Obtaining an Accurate Feedstuff Sample

 

 

The nutrient levels of feedstuffs often vary by 10-15%. Book values found in various feedstuff composition tables are useful as averages, but to fine tune rations and address unusual growing conditions or other variables affecting nutrient composition of feedstuffs, feed analysis provides a valuable tool. One of the keys to obtaining an accurate picture of feed quality using feed analysis is to begin with a representative sample. Different types of feedstuffs require different techniques to assure a representative sample.

 

Hay
When taking baled hay samples, it is best to use a sharp edged core sampler. At least 15 individual samples from various places within the lot are needed. At least 50 samples per every 1,000 bales to be fed should be collected. With standard square bales, core samples should be taken from the ends of randomly selected bales. Bales should be selected from different locations throughout the stack to ensure the sample will represent the entire batch of forage. Mix the individual core samples together and use part of this composite as the sample to be analyzed.

 

Large, round bales require two to three core samples from each side of the bale. Cores from different bales are then mixed together to form the representative sample for analysis. Again, a minimum of 15 samples from 5% of the bales is recommended. If loose or chopped hay is being checked, samples should be taken from various sites.

 

Silage and High Moisture Grains
Obtaining a representative sample of silage can be difficult for three reasons:

  • Silage varies greatly in moisture content.

  • It is harvested at different times.

  • Storage units do not allow easy access for sampling throughout the unit.

The best way to overcome these difficulties is to take adequate spot samples and to sample often. For tower silos, the unloader should be run until fresh, clean silage is available. Then, catch and mix at least 15 handfuls of silage. Take a one lb sample from this blend.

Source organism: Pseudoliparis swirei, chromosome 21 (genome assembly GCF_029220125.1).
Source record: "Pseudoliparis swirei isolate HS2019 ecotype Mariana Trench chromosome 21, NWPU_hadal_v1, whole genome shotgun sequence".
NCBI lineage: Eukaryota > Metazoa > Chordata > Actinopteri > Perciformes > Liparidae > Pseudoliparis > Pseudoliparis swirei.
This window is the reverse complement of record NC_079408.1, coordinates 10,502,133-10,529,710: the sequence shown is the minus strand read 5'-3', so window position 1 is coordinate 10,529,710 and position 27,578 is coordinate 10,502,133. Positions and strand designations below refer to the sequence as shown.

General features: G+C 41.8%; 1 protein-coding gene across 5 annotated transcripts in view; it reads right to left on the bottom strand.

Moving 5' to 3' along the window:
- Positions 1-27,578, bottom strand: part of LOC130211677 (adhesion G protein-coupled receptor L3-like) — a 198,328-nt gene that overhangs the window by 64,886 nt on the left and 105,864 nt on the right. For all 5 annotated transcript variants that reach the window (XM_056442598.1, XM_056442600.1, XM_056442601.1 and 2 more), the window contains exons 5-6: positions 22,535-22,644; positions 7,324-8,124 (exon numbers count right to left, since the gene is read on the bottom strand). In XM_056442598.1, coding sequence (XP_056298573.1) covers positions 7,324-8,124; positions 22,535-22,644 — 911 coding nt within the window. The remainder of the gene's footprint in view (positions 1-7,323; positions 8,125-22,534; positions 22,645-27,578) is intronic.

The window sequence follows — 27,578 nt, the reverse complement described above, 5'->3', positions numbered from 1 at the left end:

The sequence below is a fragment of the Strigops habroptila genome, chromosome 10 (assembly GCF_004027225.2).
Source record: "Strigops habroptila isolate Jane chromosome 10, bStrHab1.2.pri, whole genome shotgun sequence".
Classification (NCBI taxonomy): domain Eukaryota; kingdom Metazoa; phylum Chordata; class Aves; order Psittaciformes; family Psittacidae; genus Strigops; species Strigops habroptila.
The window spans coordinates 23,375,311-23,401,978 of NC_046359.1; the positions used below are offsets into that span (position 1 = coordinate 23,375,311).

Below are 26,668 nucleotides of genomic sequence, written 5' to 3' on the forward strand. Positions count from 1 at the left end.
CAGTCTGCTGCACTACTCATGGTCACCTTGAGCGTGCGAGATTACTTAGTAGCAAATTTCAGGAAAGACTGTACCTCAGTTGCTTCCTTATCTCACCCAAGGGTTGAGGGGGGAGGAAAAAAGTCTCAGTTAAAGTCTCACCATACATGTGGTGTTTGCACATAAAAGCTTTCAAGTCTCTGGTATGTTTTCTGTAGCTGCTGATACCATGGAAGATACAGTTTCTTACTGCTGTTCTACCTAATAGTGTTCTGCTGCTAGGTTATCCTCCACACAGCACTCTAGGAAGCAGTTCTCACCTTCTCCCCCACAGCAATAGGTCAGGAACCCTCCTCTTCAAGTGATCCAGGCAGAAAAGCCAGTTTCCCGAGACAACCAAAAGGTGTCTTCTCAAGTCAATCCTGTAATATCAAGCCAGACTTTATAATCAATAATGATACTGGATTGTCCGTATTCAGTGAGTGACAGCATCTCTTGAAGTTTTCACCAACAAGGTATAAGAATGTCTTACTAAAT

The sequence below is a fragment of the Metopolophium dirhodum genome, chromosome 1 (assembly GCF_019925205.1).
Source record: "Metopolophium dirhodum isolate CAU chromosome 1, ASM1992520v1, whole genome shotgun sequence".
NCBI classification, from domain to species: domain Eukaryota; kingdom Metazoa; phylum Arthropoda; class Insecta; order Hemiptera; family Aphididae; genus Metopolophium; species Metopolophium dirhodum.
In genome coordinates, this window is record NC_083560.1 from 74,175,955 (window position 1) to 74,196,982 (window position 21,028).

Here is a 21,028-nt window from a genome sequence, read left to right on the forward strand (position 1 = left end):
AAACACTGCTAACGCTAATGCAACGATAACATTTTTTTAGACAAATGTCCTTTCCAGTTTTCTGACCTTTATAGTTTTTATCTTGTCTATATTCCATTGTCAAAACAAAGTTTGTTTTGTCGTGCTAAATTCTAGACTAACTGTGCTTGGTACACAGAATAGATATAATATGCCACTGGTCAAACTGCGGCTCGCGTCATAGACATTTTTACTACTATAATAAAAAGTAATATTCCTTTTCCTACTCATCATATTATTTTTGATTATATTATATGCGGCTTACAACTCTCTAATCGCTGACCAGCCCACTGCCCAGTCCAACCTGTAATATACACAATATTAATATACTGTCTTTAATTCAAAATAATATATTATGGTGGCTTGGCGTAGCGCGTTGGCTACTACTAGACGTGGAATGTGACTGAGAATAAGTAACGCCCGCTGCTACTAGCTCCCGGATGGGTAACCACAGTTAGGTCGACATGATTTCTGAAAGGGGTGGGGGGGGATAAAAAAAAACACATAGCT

When sampling a pit or bunk silo, collect at least 20 handfuls of silage at various locations from a freshly cut face of the pile. If it has been more than 12 hours since the last face cut, collect samples from at least six inches below the surface of the cut. Blend these together and take the representative sample from this mixture.

 

Pasture or Range
When sampling range or pasture, first determine the purpose of the sample. If the purpose of the sample is to determine the composite feeding value of the current forage, samples should be gathered by moving through the area in an "X" or "Z" pattern. Approximately every 50 paces, clip a 12 inch by12 inch area at mowing height. Mix these clippings together to come up with a representative sample. Do not move off the path to cut in a more dense or lush area. Cut only what is available at the predetermined location.

 

If the sample is being analyzed to determine the value of the forage being consumed by grazing livestock, it is best to first observe the foraging animals closely. This close observation will help in identification of the proper forages to clip. Clip grass samples at the approximate height the foraging animal is grazing. For short-grass range, the clip sample is normally taken at a height of one inch and above. Two inches and above is the typical height for mid and tall grasses. Clip at least six representative areas and mix for each pasture to be analyzed. Discard any foreign material which would not normally be consumed. Grass may be clipped with forage clippers, scissors, knife, or by hand. Clipped samples should be taken on a monthly to bi-monthly basis.

 

Grain
Samples of grain stored in a bin or on a truck are best taken with a grain probe. At least five cores should be taken from various locations in the bin or truck. These samples should be mixed together and a one lb sample bagged, labeled, and sent for analysis. If using a probe is not practical, a common method is to catch at least 12 handfuls of grain at the unloading auger discharge and mix them together to obtain a one lb representative sample.

 

 

ADM Alliance Nutrition, Inc. , a wholly owned subsidiary of the Archer Daniels Midland Company